Women who drink too much need help. But we don’t need to give up our power.
By Holly Whitaker
New York TimesDec. 27, 2019
I got sober in 2013. It took me about six months to transition from throwing back a few bottles of wine or pints of cheap whiskey a night to total abstinence.
I didn’t go to Alcoholics Anonymous. I didn’t go to 90 meetings in 90 days. I didn’t have a sponsor. I didn’t work the steps. Most important: I wasn’t required to enumerate my character defects and work to eliminate them, or to buy into the idea that an outsize ego and lack of humility were the causes of my need to numb myself with alcohol.
My eschewing the status quo by refusing to use the program scared my loved ones, signaling to them that I wasn’t taking my recovery seriously. I wasn’t surprised. Participation in A.A. is not the only effective way to stop drinking, but we’ve been trained to believe that refuting or even questioning it means you’re in denial.
The truth is, A.A. may be the foundation of global recovery, but it wasn’t made with everyone in mind. It’s a framework created in the 1930s by upper-middle-class white Protestant men to help people like them overcome addiction. Its founders believed the root of alcoholism was a mammoth ego resulting from an entitled sense of unquestioned authority.
A.A. was a miracle for those men who, until then, had almost nowhere to turn for help. It was radical in that it was free and it was fueled by an ethos of service. But it grew out of a fundamentalist Christian organization, the Oxford Group, and as a result, it is undergirded by the same belief system that asserts Eve grew from Adam’s rib.
The values baked into its founding continue to shape the way the organization works, and it still has too many echoes for my liking of the ways women are expected to blame themselves, follow instructions and fall into line in a patriarchal society.
Participants are expected to accept the tenets of A.A. without question, and there is a common refrain that the program “works if you work it.” In other words: Don’t ask questions, and any failure is your own fault. The 12 steps include things like admitting powerlessness, turning one’s will over to God, cataloging defects of character, asking God to remove those defects and making amends for any wrongdoing.
This program, which was designed to break down white male privilege, made sense for the original members: It reminded them that they were not God and encouraged them to humble themselves, to admit their weaknesses, to shut up and listen. Perhaps these were much-needed messages when it came to the program’s original intended audience. (Keep in mind, this was just 10 years after women’s suffrage, at the height of the eugenics movement and 30 years before the dismantling of Jim Crow.)
But today’s women don’t need to be broken down or told to be quiet. We need the opposite. I worry that any program that tells us to renounce power that we have never had poses the threat of making us sicker.
I know a lot of women in recovery, in my real life and social media social circles, and through the recovery program I run. They aren’t drinking themselves numb because they are awash in oh-so-much power, or because of some pathological inability to follow rules or humble themselves, or because their outsize egos are running the show, as A.A.’s messaging would suggest. Quite the opposite: They’re drinking because they have so little power, because all they’ve ever done is follow the rules and humble themselves, because their egos have been crushed under a system that reduces their value to subservience, likability and silence.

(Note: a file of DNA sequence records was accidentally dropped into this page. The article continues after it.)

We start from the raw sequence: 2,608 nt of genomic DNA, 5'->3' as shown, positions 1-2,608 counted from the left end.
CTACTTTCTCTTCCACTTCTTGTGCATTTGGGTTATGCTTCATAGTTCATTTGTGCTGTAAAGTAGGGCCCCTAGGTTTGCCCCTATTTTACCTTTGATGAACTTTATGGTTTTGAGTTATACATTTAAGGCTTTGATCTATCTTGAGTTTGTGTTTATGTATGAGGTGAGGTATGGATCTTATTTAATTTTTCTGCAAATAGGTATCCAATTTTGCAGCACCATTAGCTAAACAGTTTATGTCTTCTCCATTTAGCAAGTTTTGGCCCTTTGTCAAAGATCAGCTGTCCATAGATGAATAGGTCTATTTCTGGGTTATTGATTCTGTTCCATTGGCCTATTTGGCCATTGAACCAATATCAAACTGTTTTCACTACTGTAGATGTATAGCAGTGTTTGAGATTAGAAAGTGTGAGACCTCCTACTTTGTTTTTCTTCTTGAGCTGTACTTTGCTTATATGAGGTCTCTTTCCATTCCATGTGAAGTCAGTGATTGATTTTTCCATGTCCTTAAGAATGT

When I entered recovery, I didn’t need to do a searching inventory to catalog all of my character defects. They had been played back to me my entire life by almost everyone around me. I was highly aware of the parts of me that were wrong, unruly and messy — those things that made me unlovable, or worse, unladylike. Ever since I could remember, I’d asked God to take those parts away. I drank to feel a sense of wholeness that had been conditioned out of me by society, to combat a powerlessness that was my birthright as a woman.
Submitting to the rules of A.A. was the last thing I needed. Instead, I tapped into a combination of existing approaches to recovery. I focused on developing self-trust, agency, compassion, self-nurturing and a reclamation of the agency I’d given up.
The antidote to my drinking problem was learning it was safe to trust myself, developing a sense of confidence and rejecting the humility women are conditioned to embrace. I also turned a critical eye on the society that helped make me sick in the first place.
In other words, the antidote to my drinking problem looked a lot like feminism.
To be sure, A.A. works for many people, including many women, and has saved millions of lives. I don’t want to see it dismantled or discourage anyone from trying it out — I simply want more people to recognize it’s not for all. There are many other evidence-based options available now — from medically assisted treatments to cognitive behavioral therapy to the emerging use of psychedelics including psilocybin. For most of the people I know who have found success in recovery, it isn’t just one but a combination of treatments that ultimately works.
Women are the fastest-growing demographic becoming dependent on alcohol, which means we’re on our way to being a majority of participants of recovery programs. There’s no question that we need help. But we don’t need to give up our power.
Ms. Whitaker is the author of “Quit Like a Woman.”